No one will care. Most people in nursing school don't understand the difference between stethoscopes. I never encourage purchasing an expensive one since students can't tell the difference anyway. Great that you got it as a gift!

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875 Visitors; 43 Posts

When I started nursing school, I found a Littman Cardiac II stethoscope on sale and bought it. I wanted to learn which sounds I was hearing and I wanted to do as best I could. If you have one, use it and learn. If people judge you, that is their problem. You have a tool that can optimize your clinical experience. One word of caution: stethoscopes are like pens! People can easily pick up and take your stethoscope and use it, and then it's gone. Take care of your investment.

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10,626 Visitors; 764 Posts

I can honestly say I have never looked at what type stethoscope anyone has, and therefor never judged anyone because of it.

I can't stethescopes apart (yes, I can tell a cheap dispostable from a high end), and have no idea what Littmann is what, or even if it is a Littmann from far off.

Not having one, yes, I have noticed that.

I have some cheapie $30 dual head one that I have had for around 6-7 years, no idea even what brand it is. Works well enough for me from EMS, ICU and ER. I can leave it on the desk and come back a week later and it is still there.

I had a Littmann given to me a few years ago, but it was really short, so I gave it away. I did not notice any difference in what I heard from my cheapie and Littmann.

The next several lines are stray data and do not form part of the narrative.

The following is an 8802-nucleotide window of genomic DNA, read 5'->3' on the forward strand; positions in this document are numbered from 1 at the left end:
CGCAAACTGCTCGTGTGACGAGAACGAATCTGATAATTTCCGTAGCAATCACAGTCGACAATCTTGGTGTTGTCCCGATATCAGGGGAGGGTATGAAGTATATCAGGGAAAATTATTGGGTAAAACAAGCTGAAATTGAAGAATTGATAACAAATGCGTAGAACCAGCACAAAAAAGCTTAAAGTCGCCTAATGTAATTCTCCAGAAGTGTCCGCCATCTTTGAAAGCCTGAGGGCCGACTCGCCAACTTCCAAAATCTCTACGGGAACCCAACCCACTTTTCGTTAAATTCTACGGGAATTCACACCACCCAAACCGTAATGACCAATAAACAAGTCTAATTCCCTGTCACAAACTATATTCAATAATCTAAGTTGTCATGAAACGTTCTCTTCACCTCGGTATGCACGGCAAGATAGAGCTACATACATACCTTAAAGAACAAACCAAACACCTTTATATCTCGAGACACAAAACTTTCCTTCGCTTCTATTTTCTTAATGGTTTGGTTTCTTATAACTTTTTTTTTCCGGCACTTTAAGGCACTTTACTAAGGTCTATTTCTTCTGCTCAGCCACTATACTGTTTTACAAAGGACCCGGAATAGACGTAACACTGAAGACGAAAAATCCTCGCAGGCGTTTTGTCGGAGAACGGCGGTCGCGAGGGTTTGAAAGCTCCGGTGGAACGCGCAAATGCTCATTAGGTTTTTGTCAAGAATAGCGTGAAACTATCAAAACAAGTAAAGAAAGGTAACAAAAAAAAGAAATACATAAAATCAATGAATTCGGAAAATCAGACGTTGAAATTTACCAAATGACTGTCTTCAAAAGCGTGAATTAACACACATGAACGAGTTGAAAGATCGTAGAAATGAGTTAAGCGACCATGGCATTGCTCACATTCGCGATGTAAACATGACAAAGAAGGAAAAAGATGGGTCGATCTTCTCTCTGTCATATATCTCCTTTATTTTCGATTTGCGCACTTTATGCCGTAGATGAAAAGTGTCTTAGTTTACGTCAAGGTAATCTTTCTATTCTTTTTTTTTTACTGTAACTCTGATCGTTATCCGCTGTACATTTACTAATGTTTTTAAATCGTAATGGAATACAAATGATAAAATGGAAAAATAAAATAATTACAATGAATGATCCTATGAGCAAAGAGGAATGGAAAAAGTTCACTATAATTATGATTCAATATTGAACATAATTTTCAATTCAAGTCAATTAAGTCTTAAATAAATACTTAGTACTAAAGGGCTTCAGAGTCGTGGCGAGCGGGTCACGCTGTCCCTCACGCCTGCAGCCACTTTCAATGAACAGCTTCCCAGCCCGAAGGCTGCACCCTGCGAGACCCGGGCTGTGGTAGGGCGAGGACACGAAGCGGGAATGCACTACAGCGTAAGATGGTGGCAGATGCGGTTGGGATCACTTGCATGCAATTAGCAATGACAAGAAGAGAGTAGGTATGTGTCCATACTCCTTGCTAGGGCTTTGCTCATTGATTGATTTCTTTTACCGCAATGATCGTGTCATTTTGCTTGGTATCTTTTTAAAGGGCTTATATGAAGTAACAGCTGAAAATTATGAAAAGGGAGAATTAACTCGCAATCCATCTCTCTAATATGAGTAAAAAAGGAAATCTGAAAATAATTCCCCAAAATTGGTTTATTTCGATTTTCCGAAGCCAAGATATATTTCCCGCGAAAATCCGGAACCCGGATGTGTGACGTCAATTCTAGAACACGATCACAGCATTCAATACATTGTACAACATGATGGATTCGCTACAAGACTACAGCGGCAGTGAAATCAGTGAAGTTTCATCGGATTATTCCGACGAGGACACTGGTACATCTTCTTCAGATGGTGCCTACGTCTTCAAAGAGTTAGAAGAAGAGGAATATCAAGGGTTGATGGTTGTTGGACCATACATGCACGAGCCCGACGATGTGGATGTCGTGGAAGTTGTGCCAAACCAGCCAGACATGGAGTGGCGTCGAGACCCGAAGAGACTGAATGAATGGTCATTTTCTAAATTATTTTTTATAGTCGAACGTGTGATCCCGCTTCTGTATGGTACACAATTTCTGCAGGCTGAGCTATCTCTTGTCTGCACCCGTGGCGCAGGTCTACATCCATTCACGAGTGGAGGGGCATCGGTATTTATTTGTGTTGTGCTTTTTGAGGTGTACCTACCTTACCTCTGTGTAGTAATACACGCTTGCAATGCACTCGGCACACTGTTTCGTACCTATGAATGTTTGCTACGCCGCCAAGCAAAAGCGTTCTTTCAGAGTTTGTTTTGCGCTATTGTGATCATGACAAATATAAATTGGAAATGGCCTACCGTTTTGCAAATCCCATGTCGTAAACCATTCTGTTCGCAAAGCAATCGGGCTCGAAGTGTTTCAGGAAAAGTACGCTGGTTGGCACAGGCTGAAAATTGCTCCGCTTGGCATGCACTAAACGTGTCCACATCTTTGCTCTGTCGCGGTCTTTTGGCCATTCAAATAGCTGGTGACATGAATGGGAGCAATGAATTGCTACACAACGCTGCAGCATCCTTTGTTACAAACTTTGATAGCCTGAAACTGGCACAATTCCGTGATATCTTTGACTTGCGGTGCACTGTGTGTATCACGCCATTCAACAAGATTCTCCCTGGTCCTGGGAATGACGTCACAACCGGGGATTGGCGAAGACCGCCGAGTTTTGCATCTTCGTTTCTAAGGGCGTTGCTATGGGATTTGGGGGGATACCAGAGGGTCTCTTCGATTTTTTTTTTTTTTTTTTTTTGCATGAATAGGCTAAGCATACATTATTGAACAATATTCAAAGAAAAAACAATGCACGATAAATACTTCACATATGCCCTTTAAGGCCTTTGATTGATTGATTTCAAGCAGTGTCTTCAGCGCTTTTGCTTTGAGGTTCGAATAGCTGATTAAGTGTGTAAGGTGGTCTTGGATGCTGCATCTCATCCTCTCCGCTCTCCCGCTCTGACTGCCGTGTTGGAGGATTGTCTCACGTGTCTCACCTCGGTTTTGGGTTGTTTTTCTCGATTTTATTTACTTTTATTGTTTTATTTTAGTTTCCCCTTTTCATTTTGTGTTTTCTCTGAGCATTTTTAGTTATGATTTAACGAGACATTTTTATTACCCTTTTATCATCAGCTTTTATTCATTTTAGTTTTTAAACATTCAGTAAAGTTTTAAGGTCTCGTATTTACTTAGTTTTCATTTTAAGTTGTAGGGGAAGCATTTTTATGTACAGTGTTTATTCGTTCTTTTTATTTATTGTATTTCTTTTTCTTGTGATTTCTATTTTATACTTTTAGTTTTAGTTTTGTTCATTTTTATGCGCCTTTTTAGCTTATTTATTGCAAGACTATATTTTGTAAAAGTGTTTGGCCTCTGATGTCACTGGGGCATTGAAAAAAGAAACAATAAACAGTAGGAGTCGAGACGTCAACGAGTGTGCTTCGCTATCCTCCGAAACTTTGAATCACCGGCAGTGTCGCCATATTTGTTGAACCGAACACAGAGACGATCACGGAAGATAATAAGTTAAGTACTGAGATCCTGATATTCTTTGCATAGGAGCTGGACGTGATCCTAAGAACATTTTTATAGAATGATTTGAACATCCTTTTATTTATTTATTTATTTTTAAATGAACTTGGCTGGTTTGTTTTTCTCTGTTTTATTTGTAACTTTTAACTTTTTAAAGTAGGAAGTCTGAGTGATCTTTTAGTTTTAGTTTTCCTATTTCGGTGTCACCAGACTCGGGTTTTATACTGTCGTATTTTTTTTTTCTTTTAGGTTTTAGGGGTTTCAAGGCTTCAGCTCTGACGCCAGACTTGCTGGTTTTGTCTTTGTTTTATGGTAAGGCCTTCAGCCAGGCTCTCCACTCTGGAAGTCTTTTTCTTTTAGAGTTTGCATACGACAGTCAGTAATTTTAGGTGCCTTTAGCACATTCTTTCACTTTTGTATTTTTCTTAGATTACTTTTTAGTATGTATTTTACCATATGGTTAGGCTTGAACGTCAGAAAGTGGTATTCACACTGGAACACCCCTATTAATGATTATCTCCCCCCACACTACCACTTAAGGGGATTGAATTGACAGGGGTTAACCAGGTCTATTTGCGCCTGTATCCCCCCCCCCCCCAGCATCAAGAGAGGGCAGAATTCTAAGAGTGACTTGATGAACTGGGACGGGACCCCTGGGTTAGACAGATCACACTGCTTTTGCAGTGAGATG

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Beldar_the_Cenobite works as a Certified Nursing Assistant.

11,413 Visitors; 411 Posts

I'm beginning nursing school and was given a Littman Master Cardiology stethoscope as a gift. I'm concerned I'll look very obnoxious carrying it around, especially since I'm just starting out. Is that a legitimate concern, or will no one care?

God damn! I was thinking of buying the master but then I thought...meeehhhhhhh I don't want to look like a show off so I wanted the Caridology IV which blends in with the rest of the stethoscopes most will most likely have plus people won't be sure by the bell shape if it's an expensive littman or cheap one. If someone asks, I might lie...honestly, you're in school and if an instructor who is a really well seasoned nurse sees your stethoscope, I wouldn't doubt if they made an example out of you. If I were you, I'd get the Cardiology IV so you look like the rest of the class and no one you are around will notice it's a cardiology IV. If you want to keep the Master, don't be a dick towards anyone and you'll be fine. If a nursing instructor comments about it which I'm sure at least one will, just say "It was a gift, I didn't buy it" in a nice and kind tone. You didn't ask for it, unless you did. You can have nice quality things and still be a really generous person. I know A LOT of people who have nice things and are EXTREMELY Ostracizing. I have expensive cookware and kitchenware, but I don't brag or boast about it. I just like finely made things, but I don't flaunt it.